Ghost sightings are being reported in their hundreds on Twitter.
In the spirit of Halloween we decided to do some spooky social data analysis (because that’s just how the Brandwatch React team gets into the party mood).
If you don’t believe in ghosts, perhaps this post will change your mind.
We tracked mentions of “I saw (or seen) a ghost” amongst a few other variables on Twitter while removing retweets and mentions like “if I saw”, “think I saw” etc. to try to get an idea of how many people were talking about seeing ghosts around the world.
While there may have been a few speculative mentions floating around in the data, we found over 900 potential sightings going back to January 2016. OoOoOohhh.
We took a look at the times of day tweeters were most likely to discuss ghost sightings. If you want to avoid seeing a ghost we recommend keeping your eyes firmly shut around 4pm. You can feel most relaxed between 5 and 6am.*
Also, you’re most safe on Tuesdays and Thursdays, but you should hide behind the sofa on Monday, Wednesday, Friday, Saturday and Sunday.
*Just in case you decide to take this advice seriously, please note that not all mentions in this dataset are reports of sightings made directly after seeing a ghost. Among the “I just saw a ghost” sightings are also “I saw a ghost last year” etc. The above graph only shows what times of day people are most likely to talk about seeing a ghosts, not ghosts’ favorite times of day to appear.
We took a look through every ghostly tweet that included an image to see what kind of ghouls had been snapped. Like our own personal episode of Most Haunted, based solely within the Brandwatch platform, here are the most terrifying.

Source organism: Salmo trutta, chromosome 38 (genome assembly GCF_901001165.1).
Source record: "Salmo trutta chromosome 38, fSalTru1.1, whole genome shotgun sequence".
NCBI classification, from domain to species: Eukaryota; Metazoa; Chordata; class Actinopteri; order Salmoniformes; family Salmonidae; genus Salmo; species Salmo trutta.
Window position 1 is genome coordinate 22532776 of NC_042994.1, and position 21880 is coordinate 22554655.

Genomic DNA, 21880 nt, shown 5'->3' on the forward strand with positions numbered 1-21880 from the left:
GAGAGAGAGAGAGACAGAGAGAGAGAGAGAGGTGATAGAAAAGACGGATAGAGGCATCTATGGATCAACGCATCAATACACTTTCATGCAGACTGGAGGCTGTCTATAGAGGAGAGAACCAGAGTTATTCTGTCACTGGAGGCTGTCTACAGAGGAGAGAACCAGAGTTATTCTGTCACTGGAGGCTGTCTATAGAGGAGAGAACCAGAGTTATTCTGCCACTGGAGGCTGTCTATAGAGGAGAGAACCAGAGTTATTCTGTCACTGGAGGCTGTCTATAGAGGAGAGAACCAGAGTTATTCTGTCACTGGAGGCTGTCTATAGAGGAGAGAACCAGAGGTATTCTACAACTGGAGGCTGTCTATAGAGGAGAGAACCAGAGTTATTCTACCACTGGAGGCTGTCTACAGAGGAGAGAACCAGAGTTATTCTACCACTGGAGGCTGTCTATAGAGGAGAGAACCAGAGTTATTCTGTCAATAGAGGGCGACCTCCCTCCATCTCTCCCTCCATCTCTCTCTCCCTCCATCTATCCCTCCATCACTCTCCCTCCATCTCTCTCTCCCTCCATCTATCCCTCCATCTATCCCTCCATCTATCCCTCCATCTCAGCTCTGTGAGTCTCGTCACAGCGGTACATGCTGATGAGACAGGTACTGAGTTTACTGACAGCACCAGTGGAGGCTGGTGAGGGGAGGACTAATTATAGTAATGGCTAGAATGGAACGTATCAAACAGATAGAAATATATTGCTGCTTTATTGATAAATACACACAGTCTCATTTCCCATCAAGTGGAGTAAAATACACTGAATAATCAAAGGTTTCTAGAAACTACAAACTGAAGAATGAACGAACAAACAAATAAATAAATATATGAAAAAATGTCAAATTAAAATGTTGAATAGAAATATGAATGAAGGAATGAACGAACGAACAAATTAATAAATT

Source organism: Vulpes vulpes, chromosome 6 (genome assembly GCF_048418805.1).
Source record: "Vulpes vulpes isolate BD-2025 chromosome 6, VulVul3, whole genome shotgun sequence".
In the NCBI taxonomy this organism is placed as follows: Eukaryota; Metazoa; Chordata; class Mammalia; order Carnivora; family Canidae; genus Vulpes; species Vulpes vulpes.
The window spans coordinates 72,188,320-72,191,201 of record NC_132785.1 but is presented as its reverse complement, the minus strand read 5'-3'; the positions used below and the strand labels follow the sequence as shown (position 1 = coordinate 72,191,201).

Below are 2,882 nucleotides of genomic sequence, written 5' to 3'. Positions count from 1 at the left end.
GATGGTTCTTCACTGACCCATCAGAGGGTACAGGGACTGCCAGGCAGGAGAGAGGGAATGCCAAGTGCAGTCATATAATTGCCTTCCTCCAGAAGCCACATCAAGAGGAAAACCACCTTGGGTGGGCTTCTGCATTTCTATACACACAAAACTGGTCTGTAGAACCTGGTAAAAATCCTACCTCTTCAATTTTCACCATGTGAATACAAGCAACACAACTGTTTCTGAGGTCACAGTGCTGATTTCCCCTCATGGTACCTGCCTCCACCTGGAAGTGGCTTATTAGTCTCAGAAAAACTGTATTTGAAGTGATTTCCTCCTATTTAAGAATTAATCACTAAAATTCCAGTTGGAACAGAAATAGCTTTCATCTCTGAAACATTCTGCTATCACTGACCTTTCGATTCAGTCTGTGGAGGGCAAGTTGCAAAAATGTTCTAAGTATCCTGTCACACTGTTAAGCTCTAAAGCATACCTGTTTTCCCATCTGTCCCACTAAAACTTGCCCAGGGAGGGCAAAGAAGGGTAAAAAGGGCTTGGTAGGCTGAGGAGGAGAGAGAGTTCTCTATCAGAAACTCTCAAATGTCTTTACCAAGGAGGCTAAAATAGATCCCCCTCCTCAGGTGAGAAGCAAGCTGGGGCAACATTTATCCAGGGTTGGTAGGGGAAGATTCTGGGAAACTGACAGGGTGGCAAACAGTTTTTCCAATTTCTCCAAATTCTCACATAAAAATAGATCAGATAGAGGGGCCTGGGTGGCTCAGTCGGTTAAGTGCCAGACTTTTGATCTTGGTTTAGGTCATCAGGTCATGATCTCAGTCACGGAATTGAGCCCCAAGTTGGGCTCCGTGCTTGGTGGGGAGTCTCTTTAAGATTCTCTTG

Mara caught one on her desk.
— Mara Strega (@MaraStrega) October 19, 2016
Photoshop was definitely not involved in this horrifying ghost sighting.
— gee (@joeweIIers) September 24, 2016
No, Jen, that’s just a man in a top hat.
— Jen Steer (@jensteer) July 20, 2016
You may have noticed a recent post of ours in which we tracked clown sightings at the height of the “creepy clown craze” with similar exclusion terms.
We found thousands of clown sightings and the research shed light on how widespread the issue was.
Tracking ghost sightings as a fun Halloween exercise has returned quite different results – a much lower mention volume and a whole lot of sarcastic and fake sightings.
Sifting genuine sightings from the fake was no easy task, but we spotted a few patterns.
In many cases where people seemed to genuinely be reporting seeing ghosts they were often feeling unwell or not in a state of alertness or sobriety.
I dunno whether I just saw a ghost orb or whether it's that I'm really stoned up and I'm imagining things lmao
— Rolo (@tomxrolo) October 27, 2016
I had a sudden onset headache and I saw a ghost. Not my fault.
— Feliz NaviDaddy ??⭐️?? (@SiGallagher) October 24, 2016
I saw a ghost once, (or shadow person) and it sent me into sleep paralysis for a good 20 minutes. Fucking terrifying
— Alicia (@InsipidlySweet) October 27, 2016
Damn it, we forgot to incorporate shadow people into our original search.
Lots of people also reported seeing ghosts years ago or in their childhood. Sadly, as the old phrase goes, pics or it didn’t happen.
It looks like we failed in our mission to find a ghost using Twitter data alone but if you’re a fan of creepy data you’ll probably also be interested in our monitoring of clown sightings and data analysis of Slenderman.
Are you a journalist looking to cover our data? We have plenty more. Email us [email protected] for more information